- Listen out for weather announcements in case there is a sudden change.
- Keep stopping distances in mind. In the rain, they will be at least double. Where normally you would leave a 2-second gap between vehicles, opt for four when the rain comes down hard.
Driving in floods or patches of deep water should be approached a little differently.
Driving in floods and deep water
Should the rainfall become severe enough to cause flooding or large, deep puddles you should approach with caution. Driving in such conditions can cause huge amounts of damage to your car.
Before opting to drive through any body of water, assess it first. Having a better idea of how deep it is and if there could be any obstructions within it could make you change your mind as to whether this route is safe to continue on. If you are unable to tell how deep the water is or it is unclear what the surface is like, it may be best to seek a different route.
Some drivers may feel confident in their ability and the performance of their car to tackle very deep puddles or flooded areas, but you should be aware that cars can float if the depth gets too much and then eventually become flooded. This can lead to fatal accidents, so it is best to avoid it when there is any uncertainty at all.
If you have found that the area of water is shallow enough to drive through. Pay attention to the obstructions that may be on the road surface. Keep the car in low gear with high revs and proceed forward.
Once you come through the deeper water, stop your car for a moment, this allows excess water to drain away and gives you a chance to assess that your car is ok. Moving forward, it is likely that the rest of the road is carrying lots of water dragged out of the puddle by other vehicles so keep an eye on the surface ahead of you.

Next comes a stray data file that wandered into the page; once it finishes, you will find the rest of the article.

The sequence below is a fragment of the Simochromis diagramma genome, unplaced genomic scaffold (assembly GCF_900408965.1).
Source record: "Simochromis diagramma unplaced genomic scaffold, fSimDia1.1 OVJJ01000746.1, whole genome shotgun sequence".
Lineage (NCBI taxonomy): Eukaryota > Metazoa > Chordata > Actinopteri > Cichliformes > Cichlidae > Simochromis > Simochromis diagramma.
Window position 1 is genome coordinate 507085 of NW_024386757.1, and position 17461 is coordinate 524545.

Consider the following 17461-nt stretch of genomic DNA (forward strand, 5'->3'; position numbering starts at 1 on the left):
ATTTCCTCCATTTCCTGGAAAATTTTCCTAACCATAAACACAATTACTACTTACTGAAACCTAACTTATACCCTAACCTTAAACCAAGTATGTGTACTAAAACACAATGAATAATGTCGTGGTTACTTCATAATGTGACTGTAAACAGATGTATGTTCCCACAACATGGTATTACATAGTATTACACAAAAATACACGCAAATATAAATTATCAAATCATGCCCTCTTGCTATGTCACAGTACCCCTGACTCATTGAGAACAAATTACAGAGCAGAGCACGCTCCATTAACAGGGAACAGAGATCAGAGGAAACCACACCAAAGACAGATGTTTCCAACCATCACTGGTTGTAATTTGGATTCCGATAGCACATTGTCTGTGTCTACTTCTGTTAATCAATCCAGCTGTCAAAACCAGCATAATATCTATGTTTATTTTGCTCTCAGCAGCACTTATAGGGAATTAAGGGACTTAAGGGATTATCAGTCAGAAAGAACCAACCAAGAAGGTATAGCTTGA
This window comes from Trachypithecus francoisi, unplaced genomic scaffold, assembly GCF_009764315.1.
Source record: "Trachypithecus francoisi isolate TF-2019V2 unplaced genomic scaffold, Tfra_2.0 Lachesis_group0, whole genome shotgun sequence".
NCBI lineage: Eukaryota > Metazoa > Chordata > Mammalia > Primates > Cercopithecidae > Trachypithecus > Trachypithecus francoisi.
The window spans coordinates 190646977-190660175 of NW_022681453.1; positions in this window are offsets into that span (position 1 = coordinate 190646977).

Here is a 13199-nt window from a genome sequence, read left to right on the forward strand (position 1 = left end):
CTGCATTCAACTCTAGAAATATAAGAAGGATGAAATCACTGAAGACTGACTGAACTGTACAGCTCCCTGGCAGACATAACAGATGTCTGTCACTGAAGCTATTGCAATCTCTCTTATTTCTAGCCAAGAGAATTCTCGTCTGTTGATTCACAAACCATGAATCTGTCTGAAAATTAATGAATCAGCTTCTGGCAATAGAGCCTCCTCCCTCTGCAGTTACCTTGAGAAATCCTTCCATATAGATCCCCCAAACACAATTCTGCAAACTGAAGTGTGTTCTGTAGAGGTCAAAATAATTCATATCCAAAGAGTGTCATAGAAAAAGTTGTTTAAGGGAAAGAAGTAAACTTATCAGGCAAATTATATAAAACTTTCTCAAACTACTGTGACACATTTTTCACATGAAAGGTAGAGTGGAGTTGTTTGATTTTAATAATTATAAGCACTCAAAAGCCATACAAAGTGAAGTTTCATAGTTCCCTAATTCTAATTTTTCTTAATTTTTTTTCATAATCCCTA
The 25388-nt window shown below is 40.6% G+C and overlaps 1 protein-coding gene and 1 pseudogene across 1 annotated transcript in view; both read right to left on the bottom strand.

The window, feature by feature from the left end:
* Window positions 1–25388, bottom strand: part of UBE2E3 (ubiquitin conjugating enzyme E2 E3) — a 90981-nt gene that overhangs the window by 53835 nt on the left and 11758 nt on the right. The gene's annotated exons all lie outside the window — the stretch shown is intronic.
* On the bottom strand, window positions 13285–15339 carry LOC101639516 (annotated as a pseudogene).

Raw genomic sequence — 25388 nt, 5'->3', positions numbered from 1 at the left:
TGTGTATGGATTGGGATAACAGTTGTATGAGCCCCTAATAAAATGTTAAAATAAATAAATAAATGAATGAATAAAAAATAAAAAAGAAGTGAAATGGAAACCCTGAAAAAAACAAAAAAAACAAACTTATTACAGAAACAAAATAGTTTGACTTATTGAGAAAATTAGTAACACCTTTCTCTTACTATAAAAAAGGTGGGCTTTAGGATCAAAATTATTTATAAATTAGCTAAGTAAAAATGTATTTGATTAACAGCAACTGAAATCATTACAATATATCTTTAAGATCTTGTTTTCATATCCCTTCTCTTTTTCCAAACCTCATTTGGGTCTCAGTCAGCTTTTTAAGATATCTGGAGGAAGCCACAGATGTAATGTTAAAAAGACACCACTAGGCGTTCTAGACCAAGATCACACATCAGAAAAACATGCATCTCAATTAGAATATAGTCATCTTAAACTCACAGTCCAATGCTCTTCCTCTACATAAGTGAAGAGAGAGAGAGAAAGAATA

Aquaplaning when driving in wet weather
When the rain is particularly heavy, you put yourself at the risk of aquaplaning. Aquaplaning occurs when the water builds up in front of your tyres faster than the weight of the car can displace it. This pressure then pushes water under the tyre and creates a thin layer between the tyre and the road.
How to tell if your car is aquaplaning
If the road is wet you will be able to detect that your car is aquaplaning by spotting a few things that your car may be doing. If any of the following occur when on a wet road, your car could be aquaplaning.
- The engine suddenly becomes much louder
- It feels like you have dropped the clutch down gears while driving at speed causing revs to increase.
- The steering feels light.
- The car fishtails, where the back end of the vehicle drifts from side to side.
How to combat aquaplaning
If your vehicle begins aquaplaning, you can do a few things to stop it. Firstly, don’t panic.
- Gently ease off the accelerator.
- Keep a hold of the steering wheel as straight as possible.
- Turn off any cruise control if you have it.
- As control returns to the vehicle, start to brake to bring speed down.
When the weather turns wet, drive carefully at all times. Surprising changes in conditions can lead to accidents at any time. If you are on holiday and have opted for a hire car, consider holiday car rental excess insurance. This way you can avoid the costly excess fees you may otherwise encounter when driving your hire car and encountering a problem. With affordable policies that cover single trips abroad or annual car excess insurance for multiple trips, you can remain confident that your time abroad is as stress-free as possible. Contact us today for a free car hire excess insurance quote.